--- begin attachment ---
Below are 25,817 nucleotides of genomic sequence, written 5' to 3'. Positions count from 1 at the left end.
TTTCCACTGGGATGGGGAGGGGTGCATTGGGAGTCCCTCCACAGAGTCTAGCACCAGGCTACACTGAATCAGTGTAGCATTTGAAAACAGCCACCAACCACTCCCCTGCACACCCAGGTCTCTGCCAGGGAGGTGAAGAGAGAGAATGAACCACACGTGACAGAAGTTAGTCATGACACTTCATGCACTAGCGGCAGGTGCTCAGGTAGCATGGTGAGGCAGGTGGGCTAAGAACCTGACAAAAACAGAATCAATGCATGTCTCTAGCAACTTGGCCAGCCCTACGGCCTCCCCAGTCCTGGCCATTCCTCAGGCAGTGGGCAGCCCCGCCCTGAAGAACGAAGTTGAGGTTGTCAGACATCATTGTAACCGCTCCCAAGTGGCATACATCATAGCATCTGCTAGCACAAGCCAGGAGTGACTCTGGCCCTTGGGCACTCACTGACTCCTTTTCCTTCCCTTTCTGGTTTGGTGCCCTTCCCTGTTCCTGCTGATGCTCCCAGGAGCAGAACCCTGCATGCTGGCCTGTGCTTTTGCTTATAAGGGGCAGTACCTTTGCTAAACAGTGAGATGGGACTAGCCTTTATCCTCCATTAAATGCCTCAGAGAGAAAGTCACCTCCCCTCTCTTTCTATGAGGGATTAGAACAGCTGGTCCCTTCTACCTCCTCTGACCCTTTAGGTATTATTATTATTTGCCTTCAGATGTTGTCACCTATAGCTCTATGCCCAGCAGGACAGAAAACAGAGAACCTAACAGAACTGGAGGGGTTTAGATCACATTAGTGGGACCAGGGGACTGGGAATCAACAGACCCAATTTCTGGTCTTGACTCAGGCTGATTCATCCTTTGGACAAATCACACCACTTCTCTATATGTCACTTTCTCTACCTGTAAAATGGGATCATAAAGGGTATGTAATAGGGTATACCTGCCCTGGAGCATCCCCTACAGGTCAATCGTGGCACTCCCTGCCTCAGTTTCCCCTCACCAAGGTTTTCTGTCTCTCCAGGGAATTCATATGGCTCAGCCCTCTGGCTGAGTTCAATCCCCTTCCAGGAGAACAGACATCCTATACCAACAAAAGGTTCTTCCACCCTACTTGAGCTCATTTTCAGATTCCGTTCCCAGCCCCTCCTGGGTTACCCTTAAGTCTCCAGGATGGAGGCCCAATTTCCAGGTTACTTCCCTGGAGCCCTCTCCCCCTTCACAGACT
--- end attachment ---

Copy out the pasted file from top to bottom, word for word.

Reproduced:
Below are 25,817 nucleotides of genomic sequence, written 5' to 3'. Positions count from 1 at the left end.
TTTCCACTGGGATGGGGAGGGGTGCATTGGGAGTCCCTCCACAGAGTCTAGCACCAGGCTACACTGAATCAGTGTAGCATTTGAAAACAGCCACCAACCACTCCCCTGCACACCCAGGTCTCTGCCAGGGAGGTGAAGAGAGAGAATGAACCACACGTGACAGAAGTTAGTCATGACACTTCATGCACTAGCGGCAGGTGCTCAGGTAGCATGGTGAGGCAGGTGGGCTAAGAACCTGACAAAAACAGAATCAATGCATGTCTCTAGCAACTTGGCCAGCCCTACGGCCTCCCCAGTCCTGGCCATTCCTCAGGCAGTGGGCAGCCCCGCCCTGAAGAACGAAGTTGAGGTTGTCAGACATCATTGTAACCGCTCCCAAGTGGCATACATCATAGCATCTGCTAGCACAAGCCAGGAGTGACTCTGGCCCTTGGGCACTCACTGACTCCTTTTCCTTCCCTTTCTGGTTTGGTGCCCTTCCCTGTTCCTGCTGATGCTCCCAGGAGCAGAACCCTGCATGCTGGCCTGTGCTTTTGCTTATAAGGGGCAGTACCTTTGCTAAACAGTGAGATGGGACTAGCCTTTATCCTCCATTAAATGCCTCAGAGAGAAAGTCACCTCCCCTCTCTTTCTATGAGGGATTAGAACAGCTGGTCCCTTCTACCTCCTCTGACCCTTTAGGTATTATTATTATTTGCCTTCAGATGTTGTCACCTATAGCTCTATGCCCAGCAGGACAGAAAACAGAGAACCTAACAGAACTGGAGGGGTTTAGATCACATTAGTGGGACCAGGGGACTGGGAATCAACAGACCCAATTTCTGGTCTTGACTCAGGCTGATTCATCCTTTGGACAAATCACACCACTTCTCTATATGTCACTTTCTCTACCTGTAAAATGGGATCATAAAGGGTATGTAATAGGGTATACCTGCCCTGGAGCATCCCCTACAGGTCAATCGTGGCACTCCCTGCCTCAGTTTCCCCTCACCAAGGTTTTCTGTCTCTCCAGGGAATTCATATGGCTCAGCCCTCTGGCTGAGTTCAATCCCCTTCCAGGAGAACAGACATCCTATACCAACAAAAGGTTCTTCCACCCTACTTGAGCTCATTTTCAGATTCCGTTCCCAGCCCCTCCTGGGTTACCCTTAAGTCTCCAGGATGGAGGCCCAATTTCCAGGTTACTTCCCTGGAGCCCTCTCCCCCTTCACAGACT